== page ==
According to Brent Doiron, Ph.D., professor of mathematics, collections of neurons organize their activity to perform a variety of computational, cognitive, and behavioral tasks. His research group is interested in the “neuro-mechanics” that underlie neural computation. He uses a combination of statistical mechanics, nonlinear systems theory, and information theory to study this broad field.
Of particular interest is the genesis and impact of neuronal variability on sensory processing and computation. Neurons do not have reliable patterns of behavior, and this variability is a consequence of the architecture of neural circuits, the nonlinearities inherent in how electrical signals are conducted, and the adaptability (or plasticity) of nerve cell endings called synapses. Doiron works with a range of experimentalists to understand how various stimuli and neural states allow neuronal networks to have both variability and also synchronized activity. Understanding the specific mechanisms that mediate this shaping, and the consequences these mechanisms have for how information is encoded by large numbers of nerve cells, are central challenges for sensory neuroscience.
His research team recently developed a computational model that provides deep predictions linking brain circuits to brain activity. The new model accurately explains experimental findings in the brains of living animals, according to scientists whose work is described in Nature Neuroscience. The new model provides a much richer understanding of how noisy, coordinated activity between neurons emerges in neural circuits. The model could be used in the future to discover neural “signatures” that predict brain activity associated with learning or disease, according to Doiron.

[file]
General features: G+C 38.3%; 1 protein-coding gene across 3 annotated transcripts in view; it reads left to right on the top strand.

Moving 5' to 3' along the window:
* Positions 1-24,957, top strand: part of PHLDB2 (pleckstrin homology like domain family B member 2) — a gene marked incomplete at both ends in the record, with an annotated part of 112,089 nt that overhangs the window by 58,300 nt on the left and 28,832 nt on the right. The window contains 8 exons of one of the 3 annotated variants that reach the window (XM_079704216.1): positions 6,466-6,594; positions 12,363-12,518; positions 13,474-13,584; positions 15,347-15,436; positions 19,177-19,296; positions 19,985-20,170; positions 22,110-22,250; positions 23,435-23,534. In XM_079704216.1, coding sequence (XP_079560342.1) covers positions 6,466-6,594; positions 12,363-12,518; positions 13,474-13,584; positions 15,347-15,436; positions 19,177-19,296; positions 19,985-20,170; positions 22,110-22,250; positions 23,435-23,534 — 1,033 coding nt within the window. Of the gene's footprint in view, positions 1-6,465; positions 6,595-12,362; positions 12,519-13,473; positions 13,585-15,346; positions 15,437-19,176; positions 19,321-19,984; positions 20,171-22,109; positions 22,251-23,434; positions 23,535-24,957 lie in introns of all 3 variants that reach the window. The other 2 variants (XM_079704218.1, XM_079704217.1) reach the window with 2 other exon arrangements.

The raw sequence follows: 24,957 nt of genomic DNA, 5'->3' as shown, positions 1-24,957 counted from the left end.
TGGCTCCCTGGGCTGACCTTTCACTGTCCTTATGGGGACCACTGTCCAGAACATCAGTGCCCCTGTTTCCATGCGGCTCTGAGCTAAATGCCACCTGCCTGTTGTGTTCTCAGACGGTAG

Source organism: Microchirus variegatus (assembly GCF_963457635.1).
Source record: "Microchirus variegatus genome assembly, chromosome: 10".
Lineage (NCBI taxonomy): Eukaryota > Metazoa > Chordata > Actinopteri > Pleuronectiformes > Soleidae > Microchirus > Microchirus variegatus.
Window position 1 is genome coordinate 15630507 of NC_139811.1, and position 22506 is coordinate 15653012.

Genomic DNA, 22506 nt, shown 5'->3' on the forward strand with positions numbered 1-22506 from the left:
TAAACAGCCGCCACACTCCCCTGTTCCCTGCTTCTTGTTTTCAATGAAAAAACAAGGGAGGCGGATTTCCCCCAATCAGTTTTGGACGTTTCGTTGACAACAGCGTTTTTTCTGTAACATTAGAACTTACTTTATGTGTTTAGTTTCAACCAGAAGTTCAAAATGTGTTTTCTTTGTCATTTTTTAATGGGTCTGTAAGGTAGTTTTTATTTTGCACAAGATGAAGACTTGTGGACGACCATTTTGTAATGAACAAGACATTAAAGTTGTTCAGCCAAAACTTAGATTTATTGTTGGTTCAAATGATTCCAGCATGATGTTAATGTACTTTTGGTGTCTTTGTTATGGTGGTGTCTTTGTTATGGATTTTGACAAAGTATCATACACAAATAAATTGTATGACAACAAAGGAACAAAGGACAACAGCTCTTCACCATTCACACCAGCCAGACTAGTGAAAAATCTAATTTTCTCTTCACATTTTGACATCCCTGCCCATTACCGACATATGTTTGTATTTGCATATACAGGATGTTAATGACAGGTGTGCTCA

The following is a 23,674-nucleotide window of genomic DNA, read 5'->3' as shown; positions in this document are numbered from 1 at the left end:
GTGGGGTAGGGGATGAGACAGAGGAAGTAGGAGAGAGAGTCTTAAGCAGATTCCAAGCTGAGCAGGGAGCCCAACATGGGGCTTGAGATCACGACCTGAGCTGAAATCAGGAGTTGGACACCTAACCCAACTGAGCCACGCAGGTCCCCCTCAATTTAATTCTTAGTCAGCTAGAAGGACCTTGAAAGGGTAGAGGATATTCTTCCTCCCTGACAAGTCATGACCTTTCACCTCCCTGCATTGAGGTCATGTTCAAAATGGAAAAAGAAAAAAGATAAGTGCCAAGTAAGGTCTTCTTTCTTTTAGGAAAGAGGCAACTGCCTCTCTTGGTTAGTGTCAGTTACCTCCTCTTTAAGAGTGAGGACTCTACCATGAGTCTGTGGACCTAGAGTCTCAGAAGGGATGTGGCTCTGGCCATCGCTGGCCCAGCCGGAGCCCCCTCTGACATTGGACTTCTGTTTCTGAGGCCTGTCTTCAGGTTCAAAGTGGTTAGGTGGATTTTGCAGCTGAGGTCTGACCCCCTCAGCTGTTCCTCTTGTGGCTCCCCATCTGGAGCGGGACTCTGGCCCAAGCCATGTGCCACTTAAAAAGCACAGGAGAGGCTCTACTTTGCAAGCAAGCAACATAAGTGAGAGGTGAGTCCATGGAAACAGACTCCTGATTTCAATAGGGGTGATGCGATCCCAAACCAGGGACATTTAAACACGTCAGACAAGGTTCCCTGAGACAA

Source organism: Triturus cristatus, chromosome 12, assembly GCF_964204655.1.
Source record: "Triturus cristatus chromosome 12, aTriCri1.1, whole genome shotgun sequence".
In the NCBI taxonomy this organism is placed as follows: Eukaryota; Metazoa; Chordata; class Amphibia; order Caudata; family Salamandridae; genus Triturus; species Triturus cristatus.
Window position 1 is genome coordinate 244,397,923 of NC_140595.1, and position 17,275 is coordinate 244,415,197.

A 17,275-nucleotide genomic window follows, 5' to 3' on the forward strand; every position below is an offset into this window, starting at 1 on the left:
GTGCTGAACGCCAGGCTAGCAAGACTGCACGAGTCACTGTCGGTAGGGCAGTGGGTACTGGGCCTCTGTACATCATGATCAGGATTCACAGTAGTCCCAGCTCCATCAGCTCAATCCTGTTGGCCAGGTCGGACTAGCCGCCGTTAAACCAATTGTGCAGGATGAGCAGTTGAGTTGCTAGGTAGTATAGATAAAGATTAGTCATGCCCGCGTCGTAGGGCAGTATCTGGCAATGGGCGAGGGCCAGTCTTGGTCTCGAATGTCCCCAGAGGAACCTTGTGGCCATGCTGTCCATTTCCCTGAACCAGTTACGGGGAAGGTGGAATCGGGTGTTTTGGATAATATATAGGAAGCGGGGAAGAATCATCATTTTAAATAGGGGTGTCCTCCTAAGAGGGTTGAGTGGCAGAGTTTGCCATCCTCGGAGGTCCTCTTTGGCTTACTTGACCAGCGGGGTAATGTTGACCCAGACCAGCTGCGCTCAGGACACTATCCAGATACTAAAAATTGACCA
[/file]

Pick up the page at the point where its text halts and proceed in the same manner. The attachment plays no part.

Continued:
In 2017, Doiron received one of 13 prestigious Vannevar Bush Faculty Fellowships for the Department of Defense. These awards are given to faculty who conduct basic research in core science and engineering disciplines, such as neuroscience, which underpin future DoD technologies. In the spring of this same year, Doiron also was a co-recipient, together with professor Marlene Cohen of the Neuroscience department at the University of Pittsburgh, of an award from the Simons Foundation. This foundation is one of the country’s top private philanthropies supporting neuroscience.
Doiron received his B.Sc. and Ph.D. from the University of Ottawa. He conducted postdoctoral research at New York University before joining the University of Pittsburgh in 2007.
“Towards a circuit-based theory of cortical variability and its impact on neuronal processing”
Neurons are an unpredictable lot, varying their response from moment to moment within any given experiment. They also generate staggering amounts of information. Coping with such large-scale data and characterizing variability across brain regions will be essential to constructing models of how the brain processes sensory signals, and ultimately for developing an overarching theory of cognition. Brent Doiron and Matt Smith will examine the functional consequences of variability on specific brain computations and the behaviors that they generate.
This image depicts the formation of discrete and densely connected networks of neurons that function as physical memory traces. Orange lines indicate strong connections between groups of these excitatory neurons (triangles). Inhibitory neurons (dots) connect and regulate the activity of these groups (blue lines) preventing distinct memory traces from being activated simultaneously.